Connected devices. Automation. Machine learning. Artificial intelligence.

Just a few short years ago, we would’ve thought we were watching a science fiction movie.

There is much discussion around these technologies – and for good reason! Each are critical components of scalable Internet of Things (IoT) applications.

Today, it is the reality of our day jobs. With the support of various functions across the organization, we are actively establishing Morpace’s thought leadership and positioning for what we believe will be the future of the market research industry.

In support of these technologies, the importance of the human element should not be discounted.

There are numerous human interactions that provide crucial inputs to enable successful automation of machine processes. Doing so allows for a broader understanding and application of big data to produce actionable insights for business outcomes.

With several years growing in this space, we have developed a passion about leveraging big data and IoT systems. We have also realized the importance of Big Context – the intersection of man and machine that layers contextual understanding and lends business meaning to these massive data systems.

Are you leveraging Big Context in your business? Are you finding the humanity within your organization’s data?

Join the Strategists on Morpace’s Growth & Innovation Team – Jason Mantel (Sr. VP), Dania Rich-Spencer (VP), and myself, Lucas Lowden (Research Director) – for our webinar from Qualtrics’ Experience Week, Big Context: Humanizing Big Data From Connected Devices” and learn about tactics for driving positive business outcomes. To sign up and view our webinar, click here.

In the webinar, we explore the tenants of Big Context and how we have proven the importance of the human element and answering the question “Why?” for an automotive manufacturer and a transportation & logistics fleet.

We encourage you to reach out to us directly for any questions or further discussion around humanizing your organizations’ data at information@morpace.com.

 

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10
Apr

The Power of One Voice

By: Donna Taglione, Vice President

Prior to the Corporate Researchers Conference in late September 2016, David Almy, CEO of the Market Research Association (now Insights Association), wrote a short email promoting the event. In his message he said, “You only need one great idea to truly succeed, or one great innovation to truly advance.” Even though his note was endorsing seminar content, the notion of “one” got me thinking. In the age of Big Data, how important is one voice?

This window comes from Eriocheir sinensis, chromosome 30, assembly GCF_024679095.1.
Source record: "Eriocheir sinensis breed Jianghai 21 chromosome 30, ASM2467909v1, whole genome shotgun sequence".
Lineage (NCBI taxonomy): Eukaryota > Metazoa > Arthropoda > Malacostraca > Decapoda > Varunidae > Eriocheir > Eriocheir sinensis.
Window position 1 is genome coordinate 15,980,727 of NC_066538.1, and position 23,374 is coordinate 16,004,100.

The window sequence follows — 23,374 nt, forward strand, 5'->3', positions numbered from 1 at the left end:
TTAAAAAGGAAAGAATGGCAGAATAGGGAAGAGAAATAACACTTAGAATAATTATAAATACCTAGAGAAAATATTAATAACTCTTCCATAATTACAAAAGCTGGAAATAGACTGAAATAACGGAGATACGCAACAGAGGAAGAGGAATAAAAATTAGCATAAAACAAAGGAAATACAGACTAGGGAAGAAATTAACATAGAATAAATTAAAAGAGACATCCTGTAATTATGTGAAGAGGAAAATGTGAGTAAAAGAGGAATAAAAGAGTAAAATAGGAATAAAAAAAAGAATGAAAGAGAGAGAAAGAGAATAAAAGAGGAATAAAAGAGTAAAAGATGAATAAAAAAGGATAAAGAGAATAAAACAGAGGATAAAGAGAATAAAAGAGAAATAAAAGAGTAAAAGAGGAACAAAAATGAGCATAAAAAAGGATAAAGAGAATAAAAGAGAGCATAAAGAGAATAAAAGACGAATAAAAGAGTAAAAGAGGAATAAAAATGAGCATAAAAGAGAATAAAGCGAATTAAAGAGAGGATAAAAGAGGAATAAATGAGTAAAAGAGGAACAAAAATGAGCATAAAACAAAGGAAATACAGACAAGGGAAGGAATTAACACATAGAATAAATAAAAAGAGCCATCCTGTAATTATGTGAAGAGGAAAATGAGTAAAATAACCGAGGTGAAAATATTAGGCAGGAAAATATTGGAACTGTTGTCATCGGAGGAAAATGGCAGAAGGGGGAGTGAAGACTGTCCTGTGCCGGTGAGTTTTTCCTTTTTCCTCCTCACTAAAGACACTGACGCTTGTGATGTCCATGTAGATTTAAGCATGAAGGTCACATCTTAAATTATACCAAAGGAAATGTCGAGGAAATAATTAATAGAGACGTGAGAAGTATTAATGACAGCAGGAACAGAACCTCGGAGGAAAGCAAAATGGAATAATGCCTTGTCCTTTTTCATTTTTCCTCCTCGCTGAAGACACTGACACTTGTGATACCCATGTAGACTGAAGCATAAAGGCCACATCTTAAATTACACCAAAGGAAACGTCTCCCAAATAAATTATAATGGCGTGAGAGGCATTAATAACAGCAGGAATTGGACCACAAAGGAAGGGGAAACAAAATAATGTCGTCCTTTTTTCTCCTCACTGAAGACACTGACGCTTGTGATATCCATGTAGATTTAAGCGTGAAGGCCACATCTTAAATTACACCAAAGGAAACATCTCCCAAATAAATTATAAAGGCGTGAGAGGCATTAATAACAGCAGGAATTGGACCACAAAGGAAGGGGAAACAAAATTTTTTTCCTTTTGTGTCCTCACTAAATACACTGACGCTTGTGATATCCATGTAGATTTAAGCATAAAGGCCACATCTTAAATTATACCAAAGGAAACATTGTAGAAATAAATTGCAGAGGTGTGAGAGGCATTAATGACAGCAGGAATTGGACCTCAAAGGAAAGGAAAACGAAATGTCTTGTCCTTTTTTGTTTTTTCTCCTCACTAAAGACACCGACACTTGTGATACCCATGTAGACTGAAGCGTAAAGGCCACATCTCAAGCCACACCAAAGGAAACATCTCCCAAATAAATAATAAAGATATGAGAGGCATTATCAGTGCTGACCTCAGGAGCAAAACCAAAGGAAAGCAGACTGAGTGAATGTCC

In my world of one-on-one interviews and focus groups, hearing the voice of one is critical. No matter the location or space, offline or online, one common thread I’ve seen in nearly every interview I’ve conducted is the presence of doubt in the consumer’s mind. I try to reaffirm to them at the start of every conversation that their perception, their voice, is important. I learn something new or different from each and every person I talk to and some of the most insightful comments are prefaced with qualifiers of uncertainty – “I don’t know if you want to know this or not …” or “I don’t know, maybe I did something wrong, but I noticed…” Respondents are always afraid they’re not telling us the “right” thing.

Big, little, obvious and not so obvious – it’s all important and nothing is “wrong”. The collection of individual voices helps to uncover patterns on a larger scale. Patterns that point us in a direction; patterns that help us weave a story. The beauty of qualitative research is that sometimes these patterns and collective voices force a u-turn because some “wrong,” off-hand comment by a few individuals turns into something of sheer brilliance – the “why didn’t we think of that” revelation.

These are the revelations we seek. In the aftermath of these moments, comes insight and direction. But there are times when client observers believe that the power of one voice can be negated, particularly if that voice does not solidify objectives but alters the direction of project. The remedy is to have open and honest discussions between the moderator and observers after the interviews are complete.